:-O, dam. The most important skill for an indie developer is everything ;-) I wish that weren't true. I am a poor coder, but I still can sit down and understand what code is doing. The same goes for art, I don't have very refined skills for art, but I can describe what colors, shapes, and lines are doing for specific assets and give feedback accordingly. For an project lead/designer, flexibility, thick skin, and the ability to communicate with every type of person you meet is essential. 

10-If I want to become a great dev in your field, what games should I play, what books should I read, and whose work should I follow?

Hmmmmm, that's a toughie. You should play as much as you can get your hands on. Even bad games can teach you about what to avoid in game design. Hit up best of lists for the last 10 years as well as IGF nominations/winners from forever. There are good books for every field within games. This is so subjective that I can really only say start following the people you like that make games you like. If I were me, I would and do follow Jane Mcgonigal, Brenda Romero, Jesse Schell, and Richard Garriott. That's just a sampling though. There are many people out there to learn from. 

11-What changes do you want to see in the game industry?

There needs to be a larger forward facing movement to be inclusive in games. Its seems like developers are on board with diversity in games, but the games themselves are only slowly changing. I think due to unwanted backlash developers/companies have been quite about big social issues over the last year or so. 

Bonus: Tell us a funny story from your adventures in game development.

I don't know that anything really funny has happened while making a game (except for lewd design proposals). Since coming into game development most of my silly happenings have occurred from being in close proximity to influential people and been totally unaware of it until after.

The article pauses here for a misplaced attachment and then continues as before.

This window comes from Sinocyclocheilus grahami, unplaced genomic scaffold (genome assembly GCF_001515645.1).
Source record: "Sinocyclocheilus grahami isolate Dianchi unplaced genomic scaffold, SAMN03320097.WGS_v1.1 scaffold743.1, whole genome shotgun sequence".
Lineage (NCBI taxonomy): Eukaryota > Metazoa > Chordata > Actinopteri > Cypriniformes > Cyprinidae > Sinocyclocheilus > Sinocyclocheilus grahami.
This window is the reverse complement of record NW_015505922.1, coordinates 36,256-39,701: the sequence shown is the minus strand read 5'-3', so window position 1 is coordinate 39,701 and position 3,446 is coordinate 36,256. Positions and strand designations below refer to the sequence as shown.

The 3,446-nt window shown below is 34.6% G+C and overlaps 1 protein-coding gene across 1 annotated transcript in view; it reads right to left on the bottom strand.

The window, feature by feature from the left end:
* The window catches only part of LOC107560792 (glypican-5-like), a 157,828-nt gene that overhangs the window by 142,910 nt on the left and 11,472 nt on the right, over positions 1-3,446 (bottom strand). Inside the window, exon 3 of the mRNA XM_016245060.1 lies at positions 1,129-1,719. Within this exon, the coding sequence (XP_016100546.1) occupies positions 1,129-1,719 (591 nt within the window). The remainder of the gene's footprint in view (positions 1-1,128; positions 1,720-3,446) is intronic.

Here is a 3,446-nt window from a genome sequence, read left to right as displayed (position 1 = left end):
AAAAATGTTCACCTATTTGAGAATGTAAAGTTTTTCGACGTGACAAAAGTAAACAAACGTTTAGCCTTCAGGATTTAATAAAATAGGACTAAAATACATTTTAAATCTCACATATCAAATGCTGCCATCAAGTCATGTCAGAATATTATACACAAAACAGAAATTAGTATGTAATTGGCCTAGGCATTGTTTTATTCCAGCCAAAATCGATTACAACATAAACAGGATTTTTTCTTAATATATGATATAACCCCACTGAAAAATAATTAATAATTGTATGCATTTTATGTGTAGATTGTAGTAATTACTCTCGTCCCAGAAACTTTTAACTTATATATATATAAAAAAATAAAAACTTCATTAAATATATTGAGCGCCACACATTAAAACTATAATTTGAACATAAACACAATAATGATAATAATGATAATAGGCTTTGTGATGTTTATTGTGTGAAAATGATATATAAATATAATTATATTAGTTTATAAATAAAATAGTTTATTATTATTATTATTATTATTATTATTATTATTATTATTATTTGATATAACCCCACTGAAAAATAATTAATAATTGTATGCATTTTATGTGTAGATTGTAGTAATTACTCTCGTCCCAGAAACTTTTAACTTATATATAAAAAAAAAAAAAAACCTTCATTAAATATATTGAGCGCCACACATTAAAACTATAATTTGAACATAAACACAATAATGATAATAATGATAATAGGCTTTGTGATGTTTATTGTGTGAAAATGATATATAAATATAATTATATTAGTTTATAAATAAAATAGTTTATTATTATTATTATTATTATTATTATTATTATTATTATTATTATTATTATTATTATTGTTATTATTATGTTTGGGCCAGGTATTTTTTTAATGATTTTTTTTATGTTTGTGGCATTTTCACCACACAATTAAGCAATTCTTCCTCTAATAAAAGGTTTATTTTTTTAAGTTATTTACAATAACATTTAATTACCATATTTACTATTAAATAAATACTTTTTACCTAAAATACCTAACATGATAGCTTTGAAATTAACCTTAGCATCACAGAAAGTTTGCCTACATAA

One of my favorites happened 3 years ago at the very last GDC Online in Austin, TX. I was hanging out with some new friends at a speakers social. I was volunteering at the event and then told to hang out and drink. I obliged. I saw a kid commenting on a guys t-shirt saying it "was funny". The gentleman kept a straight face and said he didn't see how his Disney script shirt that read "malt whiskey" was funny, and stolidly rejected his remarks. THAT made me laugh. "malt whiskey" and I started chatting. We introduced ourselves by first names and met up a couple of times during the week to have drinks and hang out. On the very last day Steve ask about my volunteer coordinator and asked me to deliver a message to him, saying that they were old friends. It was something about calling my coordinator an old man. 
I was all in, went to my coordinator, delivered the message, and awaited the laugh. He instead responded "Who exactly told you to deliver that message." I paused realizing I only knew this guys first name. I said "Steve", and described him. The coordinator and his wife looked at me and agreed that they know who sent the message and asked if I did. I said it was the guy I was drinking with! They laughed even harder and told me to google him. I immediately felt nervous. Being able to search for someone with expected results means I completely missed something. "Steve" is Steve Meretzky, game designer and one of PC Gamer's "Game Gods". 
I had no idea who he was. The jaws that dropped when I told people who I was hanging out with were enough to inform me that I had been painfully oblivious. On the up side, whenever I see "Steve" at an event, I know exactly what scotch to order.